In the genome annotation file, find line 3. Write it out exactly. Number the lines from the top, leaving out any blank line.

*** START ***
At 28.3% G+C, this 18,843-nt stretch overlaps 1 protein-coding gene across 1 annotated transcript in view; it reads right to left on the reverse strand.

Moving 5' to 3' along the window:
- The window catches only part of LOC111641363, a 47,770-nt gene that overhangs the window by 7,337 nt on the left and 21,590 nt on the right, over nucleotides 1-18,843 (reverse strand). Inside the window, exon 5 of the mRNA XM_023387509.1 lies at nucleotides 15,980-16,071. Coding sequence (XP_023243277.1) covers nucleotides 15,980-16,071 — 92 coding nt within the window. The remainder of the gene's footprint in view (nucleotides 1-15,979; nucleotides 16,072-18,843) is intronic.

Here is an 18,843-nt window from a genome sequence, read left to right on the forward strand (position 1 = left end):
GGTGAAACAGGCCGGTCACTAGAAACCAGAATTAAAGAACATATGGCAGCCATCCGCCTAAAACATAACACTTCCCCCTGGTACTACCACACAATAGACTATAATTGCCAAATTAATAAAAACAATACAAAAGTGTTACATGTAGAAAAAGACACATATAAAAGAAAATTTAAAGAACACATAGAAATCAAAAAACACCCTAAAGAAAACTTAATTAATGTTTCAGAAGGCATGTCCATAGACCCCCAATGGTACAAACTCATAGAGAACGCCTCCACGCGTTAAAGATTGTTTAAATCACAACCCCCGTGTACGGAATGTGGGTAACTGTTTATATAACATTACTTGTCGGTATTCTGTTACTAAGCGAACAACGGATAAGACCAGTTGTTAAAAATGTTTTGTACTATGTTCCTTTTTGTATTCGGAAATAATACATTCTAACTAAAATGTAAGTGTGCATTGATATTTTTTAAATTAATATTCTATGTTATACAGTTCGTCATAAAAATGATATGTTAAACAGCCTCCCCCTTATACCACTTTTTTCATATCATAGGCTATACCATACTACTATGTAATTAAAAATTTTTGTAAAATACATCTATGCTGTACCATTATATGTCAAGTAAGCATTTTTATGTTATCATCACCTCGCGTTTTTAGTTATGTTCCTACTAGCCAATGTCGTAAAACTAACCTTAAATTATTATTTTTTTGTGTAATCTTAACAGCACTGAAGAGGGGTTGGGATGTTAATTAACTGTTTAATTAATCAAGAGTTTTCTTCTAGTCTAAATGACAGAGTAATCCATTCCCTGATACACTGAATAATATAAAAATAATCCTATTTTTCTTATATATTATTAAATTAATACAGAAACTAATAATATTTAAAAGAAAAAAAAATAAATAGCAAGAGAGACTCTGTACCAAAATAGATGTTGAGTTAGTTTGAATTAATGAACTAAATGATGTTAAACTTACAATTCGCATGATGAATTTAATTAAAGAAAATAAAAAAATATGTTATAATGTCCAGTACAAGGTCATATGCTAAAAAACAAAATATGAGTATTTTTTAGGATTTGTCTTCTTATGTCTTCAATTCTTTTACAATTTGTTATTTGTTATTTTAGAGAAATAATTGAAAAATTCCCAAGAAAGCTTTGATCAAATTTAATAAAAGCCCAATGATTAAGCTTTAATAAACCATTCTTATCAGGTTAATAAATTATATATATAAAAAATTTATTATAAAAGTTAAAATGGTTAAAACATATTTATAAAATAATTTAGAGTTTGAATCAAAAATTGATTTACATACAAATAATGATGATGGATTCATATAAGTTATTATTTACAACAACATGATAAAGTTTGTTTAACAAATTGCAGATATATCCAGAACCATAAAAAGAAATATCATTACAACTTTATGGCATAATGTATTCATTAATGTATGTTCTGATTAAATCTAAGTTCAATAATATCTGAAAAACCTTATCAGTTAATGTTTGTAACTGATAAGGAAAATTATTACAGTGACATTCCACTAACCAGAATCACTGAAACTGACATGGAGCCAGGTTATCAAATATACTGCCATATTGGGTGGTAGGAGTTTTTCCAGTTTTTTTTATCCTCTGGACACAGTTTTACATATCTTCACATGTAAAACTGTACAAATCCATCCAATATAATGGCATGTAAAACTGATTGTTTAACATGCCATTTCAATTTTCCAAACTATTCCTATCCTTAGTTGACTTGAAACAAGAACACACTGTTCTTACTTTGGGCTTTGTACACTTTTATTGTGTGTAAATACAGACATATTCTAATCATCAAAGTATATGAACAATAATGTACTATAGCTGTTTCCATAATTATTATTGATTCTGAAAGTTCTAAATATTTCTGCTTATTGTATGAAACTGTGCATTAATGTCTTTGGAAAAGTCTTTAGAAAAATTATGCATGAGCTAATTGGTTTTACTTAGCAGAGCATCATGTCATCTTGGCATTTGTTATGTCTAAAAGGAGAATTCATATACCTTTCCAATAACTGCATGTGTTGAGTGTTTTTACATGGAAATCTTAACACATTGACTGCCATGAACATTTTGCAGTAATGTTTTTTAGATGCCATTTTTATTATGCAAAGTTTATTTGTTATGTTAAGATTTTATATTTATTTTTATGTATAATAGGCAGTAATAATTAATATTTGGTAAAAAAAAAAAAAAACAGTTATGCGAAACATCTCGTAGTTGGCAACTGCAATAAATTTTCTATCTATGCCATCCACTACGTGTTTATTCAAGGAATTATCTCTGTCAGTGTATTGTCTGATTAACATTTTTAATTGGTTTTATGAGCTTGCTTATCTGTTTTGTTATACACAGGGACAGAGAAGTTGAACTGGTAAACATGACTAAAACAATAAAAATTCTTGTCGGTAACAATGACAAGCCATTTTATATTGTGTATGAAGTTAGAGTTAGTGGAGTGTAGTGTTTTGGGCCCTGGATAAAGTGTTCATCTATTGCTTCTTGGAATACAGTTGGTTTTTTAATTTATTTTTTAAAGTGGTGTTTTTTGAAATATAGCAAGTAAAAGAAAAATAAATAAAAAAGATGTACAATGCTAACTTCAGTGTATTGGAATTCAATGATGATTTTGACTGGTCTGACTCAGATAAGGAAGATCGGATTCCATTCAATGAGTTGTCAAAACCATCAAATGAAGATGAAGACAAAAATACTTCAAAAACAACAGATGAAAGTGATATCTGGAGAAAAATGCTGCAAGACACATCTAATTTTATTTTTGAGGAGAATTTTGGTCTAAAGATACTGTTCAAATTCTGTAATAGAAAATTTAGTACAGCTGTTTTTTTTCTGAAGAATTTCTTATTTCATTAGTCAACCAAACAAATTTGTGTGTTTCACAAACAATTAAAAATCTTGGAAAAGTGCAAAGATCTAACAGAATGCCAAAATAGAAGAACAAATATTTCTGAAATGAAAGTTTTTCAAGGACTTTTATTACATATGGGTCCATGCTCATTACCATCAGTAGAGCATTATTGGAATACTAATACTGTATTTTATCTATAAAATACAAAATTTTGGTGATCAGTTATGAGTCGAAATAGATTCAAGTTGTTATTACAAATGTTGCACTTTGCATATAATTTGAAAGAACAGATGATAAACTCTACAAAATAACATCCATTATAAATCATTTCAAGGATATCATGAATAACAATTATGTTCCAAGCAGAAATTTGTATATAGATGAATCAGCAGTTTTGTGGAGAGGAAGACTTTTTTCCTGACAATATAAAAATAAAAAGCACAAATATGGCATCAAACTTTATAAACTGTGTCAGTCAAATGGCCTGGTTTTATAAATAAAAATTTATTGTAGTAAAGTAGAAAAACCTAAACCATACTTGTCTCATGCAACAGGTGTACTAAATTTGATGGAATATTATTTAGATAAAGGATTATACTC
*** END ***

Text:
- The window catches only part of LOC111641363, a 47,770-nt gene that overhangs the window by 7,337 nt on the left and 21,590 nt on the right, over nucleotides 1-18,843 (reverse strand). Inside the window, exon 5 of the mRNA XM_023387509.1 lies at nucleotides 15,980-16,071. Coding sequence (XP_023243277.1) covers nucleotides 15,980-16,071 — 92 coding nt within the window. The remainder of the gene's footprint in view (nucleotides 1-15,979; nucleotides 16,072-18,843) is intronic.